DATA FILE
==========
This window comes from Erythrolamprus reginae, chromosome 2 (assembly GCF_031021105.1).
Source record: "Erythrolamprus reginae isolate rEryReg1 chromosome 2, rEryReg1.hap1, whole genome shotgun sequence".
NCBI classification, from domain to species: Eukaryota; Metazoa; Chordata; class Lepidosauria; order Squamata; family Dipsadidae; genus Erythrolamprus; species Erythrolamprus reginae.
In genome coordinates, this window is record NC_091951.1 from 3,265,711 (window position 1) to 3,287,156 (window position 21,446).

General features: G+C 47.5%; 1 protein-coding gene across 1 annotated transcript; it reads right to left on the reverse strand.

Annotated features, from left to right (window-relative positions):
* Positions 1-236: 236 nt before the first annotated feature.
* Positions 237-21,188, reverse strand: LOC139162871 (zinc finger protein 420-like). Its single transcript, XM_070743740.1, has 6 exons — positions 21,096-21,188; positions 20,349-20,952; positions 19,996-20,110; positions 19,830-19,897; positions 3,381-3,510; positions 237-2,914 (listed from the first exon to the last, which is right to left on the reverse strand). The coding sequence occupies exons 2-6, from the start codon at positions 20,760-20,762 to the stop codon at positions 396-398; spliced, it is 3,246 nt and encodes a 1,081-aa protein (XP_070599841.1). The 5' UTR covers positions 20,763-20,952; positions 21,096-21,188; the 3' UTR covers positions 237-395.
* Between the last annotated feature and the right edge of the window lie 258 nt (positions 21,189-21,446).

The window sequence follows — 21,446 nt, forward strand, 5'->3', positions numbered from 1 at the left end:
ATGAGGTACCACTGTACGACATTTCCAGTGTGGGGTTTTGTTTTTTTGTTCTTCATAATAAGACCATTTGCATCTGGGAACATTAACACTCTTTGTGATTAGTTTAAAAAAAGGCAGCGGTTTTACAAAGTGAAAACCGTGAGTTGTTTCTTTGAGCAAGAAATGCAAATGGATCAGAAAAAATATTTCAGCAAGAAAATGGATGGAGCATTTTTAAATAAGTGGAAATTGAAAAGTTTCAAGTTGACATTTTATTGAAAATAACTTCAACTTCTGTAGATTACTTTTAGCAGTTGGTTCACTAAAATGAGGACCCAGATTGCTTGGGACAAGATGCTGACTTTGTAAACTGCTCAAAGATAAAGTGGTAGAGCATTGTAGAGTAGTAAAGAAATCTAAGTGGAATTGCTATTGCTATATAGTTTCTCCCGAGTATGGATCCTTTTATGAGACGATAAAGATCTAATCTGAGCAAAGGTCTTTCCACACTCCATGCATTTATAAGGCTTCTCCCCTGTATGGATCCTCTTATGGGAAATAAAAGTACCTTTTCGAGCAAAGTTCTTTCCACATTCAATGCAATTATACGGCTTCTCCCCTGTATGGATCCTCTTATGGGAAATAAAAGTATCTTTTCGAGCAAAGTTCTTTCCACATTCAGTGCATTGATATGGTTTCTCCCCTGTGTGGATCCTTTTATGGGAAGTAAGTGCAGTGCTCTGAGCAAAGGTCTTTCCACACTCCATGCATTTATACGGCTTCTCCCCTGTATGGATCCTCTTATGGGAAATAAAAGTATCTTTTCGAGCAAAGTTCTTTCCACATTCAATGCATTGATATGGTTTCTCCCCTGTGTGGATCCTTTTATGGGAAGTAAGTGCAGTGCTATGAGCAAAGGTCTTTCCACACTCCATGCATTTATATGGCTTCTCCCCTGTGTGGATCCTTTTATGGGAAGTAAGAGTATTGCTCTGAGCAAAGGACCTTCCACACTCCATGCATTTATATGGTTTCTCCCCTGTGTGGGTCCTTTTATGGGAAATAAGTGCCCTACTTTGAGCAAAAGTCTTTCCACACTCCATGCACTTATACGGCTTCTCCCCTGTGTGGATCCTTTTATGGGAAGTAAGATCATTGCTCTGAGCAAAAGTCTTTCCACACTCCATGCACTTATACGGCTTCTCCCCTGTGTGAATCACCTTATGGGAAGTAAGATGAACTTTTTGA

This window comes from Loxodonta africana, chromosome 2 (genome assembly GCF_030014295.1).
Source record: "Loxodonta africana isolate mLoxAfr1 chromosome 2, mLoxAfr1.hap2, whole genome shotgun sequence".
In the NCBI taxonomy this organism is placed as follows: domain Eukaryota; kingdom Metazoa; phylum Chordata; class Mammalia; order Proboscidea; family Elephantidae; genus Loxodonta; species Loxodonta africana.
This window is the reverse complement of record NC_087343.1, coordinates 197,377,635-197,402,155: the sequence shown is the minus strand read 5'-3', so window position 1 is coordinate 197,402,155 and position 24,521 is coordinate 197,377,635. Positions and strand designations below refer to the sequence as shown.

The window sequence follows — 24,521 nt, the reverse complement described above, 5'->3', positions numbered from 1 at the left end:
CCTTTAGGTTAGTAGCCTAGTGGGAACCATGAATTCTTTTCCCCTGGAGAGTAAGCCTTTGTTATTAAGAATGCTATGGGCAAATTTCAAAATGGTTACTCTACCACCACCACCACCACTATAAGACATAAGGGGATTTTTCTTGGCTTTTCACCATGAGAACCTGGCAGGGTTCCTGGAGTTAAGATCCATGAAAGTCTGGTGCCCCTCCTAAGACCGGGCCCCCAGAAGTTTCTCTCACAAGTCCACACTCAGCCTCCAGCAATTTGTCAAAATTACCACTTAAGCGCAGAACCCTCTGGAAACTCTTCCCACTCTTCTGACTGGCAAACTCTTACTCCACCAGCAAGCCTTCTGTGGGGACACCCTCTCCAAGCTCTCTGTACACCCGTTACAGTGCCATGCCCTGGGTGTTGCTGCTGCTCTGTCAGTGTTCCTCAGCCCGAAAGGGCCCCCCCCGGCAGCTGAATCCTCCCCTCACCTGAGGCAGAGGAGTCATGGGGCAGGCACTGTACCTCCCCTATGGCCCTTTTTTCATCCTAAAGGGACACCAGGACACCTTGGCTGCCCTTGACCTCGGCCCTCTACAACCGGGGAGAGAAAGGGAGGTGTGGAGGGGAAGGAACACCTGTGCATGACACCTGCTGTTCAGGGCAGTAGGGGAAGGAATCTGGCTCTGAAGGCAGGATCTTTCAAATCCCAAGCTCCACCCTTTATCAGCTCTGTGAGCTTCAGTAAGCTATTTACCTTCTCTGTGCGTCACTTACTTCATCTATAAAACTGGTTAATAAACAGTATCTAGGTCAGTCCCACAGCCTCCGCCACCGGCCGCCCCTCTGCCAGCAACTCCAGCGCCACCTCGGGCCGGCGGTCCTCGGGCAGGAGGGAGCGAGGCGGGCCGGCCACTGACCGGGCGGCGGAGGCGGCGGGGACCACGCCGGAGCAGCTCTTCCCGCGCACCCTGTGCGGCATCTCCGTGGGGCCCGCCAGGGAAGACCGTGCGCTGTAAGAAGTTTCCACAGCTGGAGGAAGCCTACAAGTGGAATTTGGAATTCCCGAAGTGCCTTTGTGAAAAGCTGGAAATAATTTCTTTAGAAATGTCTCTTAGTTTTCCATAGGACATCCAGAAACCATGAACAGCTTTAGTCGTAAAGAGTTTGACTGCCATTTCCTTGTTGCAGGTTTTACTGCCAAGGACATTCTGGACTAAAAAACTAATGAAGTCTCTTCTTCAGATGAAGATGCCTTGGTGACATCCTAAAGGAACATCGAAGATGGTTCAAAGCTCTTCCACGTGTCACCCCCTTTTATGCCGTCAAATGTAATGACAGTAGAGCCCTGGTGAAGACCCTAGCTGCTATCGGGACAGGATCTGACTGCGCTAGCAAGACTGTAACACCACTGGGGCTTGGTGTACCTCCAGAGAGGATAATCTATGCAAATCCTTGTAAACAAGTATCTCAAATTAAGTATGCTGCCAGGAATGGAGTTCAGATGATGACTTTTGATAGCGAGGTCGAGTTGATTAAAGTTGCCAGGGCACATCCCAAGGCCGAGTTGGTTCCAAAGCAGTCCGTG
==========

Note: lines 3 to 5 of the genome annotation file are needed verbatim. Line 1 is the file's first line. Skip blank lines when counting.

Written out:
NCBI classification, from domain to species: Eukaryota; Metazoa; Chordata; class Lepidosauria; order Squamata; family Dipsadidae; genus Erythrolamprus; species Erythrolamprus reginae.
In genome coordinates, this window is record NC_091951.1 from 3,265,711 (window position 1) to 3,287,156 (window position 21,446).

General features: G+C 47.5%; 1 protein-coding gene across 1 annotated transcript; it reads right to left on the reverse strand.